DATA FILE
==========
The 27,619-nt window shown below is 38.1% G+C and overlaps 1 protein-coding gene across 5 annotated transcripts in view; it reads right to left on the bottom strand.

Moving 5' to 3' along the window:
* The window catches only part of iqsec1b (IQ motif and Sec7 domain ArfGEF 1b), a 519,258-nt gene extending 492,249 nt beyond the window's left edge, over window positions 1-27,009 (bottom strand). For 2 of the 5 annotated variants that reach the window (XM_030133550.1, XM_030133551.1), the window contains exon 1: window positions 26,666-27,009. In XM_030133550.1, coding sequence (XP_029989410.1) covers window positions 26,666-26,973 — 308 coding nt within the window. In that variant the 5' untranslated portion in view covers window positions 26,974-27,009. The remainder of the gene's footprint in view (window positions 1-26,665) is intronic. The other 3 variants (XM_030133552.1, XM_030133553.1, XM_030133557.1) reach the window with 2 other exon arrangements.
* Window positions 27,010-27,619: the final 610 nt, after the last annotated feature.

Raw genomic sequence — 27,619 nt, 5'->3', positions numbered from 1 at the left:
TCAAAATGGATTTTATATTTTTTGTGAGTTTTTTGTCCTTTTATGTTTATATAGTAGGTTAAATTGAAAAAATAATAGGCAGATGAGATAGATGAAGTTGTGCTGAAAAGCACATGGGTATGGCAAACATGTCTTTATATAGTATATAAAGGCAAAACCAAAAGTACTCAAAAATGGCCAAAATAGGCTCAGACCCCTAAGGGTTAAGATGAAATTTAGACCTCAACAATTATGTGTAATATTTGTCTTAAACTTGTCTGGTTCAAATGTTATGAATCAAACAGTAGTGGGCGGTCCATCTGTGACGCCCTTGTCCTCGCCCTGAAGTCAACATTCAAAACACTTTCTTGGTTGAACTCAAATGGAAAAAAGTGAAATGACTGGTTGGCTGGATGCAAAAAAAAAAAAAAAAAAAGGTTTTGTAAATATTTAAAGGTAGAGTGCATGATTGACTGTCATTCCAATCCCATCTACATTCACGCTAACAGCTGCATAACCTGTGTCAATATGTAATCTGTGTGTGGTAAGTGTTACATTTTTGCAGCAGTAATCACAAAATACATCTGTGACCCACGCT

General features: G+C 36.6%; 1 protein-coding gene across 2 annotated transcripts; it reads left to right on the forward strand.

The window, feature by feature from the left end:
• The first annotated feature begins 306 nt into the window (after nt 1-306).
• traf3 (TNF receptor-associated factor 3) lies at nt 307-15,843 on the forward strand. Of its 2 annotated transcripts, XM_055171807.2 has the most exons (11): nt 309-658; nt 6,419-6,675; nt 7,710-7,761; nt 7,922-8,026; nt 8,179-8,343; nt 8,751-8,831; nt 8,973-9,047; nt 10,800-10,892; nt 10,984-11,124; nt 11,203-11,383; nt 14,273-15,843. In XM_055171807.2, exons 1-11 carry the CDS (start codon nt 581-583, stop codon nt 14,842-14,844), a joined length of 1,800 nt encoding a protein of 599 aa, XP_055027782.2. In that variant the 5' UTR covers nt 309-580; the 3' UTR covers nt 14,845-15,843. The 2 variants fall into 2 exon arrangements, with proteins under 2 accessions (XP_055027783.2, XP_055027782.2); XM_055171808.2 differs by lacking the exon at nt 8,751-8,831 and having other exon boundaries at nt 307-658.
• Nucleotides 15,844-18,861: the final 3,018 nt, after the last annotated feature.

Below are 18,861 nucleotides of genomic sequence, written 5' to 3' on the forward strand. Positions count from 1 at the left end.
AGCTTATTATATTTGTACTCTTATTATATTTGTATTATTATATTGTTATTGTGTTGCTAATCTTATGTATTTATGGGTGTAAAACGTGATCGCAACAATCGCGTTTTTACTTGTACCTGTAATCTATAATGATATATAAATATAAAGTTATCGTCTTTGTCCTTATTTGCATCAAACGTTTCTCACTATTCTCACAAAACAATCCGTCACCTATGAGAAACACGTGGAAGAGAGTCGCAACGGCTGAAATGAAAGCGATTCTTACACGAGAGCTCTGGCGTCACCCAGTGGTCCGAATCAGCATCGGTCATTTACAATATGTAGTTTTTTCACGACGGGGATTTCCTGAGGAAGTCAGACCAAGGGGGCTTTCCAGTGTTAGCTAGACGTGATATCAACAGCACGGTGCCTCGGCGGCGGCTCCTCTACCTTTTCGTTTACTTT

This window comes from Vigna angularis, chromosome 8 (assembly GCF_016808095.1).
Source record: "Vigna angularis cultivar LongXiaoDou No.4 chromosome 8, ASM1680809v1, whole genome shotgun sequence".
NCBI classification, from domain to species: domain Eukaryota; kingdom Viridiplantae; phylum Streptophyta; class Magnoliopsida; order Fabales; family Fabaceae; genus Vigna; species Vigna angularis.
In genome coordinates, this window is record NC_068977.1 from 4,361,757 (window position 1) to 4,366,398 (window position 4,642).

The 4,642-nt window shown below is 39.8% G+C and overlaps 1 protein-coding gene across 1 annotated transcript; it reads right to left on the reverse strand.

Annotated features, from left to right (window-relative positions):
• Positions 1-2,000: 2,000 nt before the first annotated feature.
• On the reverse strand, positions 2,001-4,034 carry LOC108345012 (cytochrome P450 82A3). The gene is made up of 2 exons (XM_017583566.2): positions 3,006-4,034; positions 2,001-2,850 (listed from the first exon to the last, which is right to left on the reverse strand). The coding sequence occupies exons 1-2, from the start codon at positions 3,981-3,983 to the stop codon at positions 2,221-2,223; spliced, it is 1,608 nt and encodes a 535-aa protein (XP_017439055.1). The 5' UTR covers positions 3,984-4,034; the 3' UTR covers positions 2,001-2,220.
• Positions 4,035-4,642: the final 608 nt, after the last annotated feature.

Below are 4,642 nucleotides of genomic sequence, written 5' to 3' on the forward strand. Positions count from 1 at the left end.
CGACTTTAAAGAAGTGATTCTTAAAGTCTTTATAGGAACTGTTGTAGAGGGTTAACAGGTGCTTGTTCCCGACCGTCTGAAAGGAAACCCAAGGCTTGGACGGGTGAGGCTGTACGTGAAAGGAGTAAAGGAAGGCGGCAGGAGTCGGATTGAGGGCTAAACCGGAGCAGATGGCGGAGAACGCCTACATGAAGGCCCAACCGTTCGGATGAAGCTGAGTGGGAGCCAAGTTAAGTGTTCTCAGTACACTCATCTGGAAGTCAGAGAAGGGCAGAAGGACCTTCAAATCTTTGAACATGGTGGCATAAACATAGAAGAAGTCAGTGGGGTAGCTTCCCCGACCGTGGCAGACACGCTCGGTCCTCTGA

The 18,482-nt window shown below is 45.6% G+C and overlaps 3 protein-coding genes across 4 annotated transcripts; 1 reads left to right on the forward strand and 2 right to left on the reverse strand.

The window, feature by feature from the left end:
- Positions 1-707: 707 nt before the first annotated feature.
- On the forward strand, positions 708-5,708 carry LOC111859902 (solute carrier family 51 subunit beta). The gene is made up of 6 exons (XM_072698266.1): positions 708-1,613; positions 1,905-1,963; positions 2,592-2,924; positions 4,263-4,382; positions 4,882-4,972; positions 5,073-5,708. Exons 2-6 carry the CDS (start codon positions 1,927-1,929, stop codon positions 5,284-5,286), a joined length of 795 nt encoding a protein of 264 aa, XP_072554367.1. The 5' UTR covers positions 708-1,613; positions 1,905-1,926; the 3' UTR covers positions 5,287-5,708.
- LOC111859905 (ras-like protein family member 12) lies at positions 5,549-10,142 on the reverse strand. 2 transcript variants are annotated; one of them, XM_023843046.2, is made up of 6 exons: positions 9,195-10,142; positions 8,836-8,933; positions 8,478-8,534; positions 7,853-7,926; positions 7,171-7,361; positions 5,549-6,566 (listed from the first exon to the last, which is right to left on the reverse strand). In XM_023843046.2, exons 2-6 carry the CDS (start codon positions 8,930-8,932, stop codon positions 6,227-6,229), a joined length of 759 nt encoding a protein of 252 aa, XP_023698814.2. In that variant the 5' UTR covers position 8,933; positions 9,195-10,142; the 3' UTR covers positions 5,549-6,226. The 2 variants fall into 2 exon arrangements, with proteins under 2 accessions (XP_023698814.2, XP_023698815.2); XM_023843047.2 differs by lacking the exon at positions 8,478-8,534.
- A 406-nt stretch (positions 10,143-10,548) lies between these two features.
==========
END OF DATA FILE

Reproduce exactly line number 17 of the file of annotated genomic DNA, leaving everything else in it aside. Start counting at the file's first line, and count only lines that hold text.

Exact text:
In genome coordinates, this window is record NC_068977.1 from 4,361,757 (window position 1) to 4,366,398 (window position 4,642).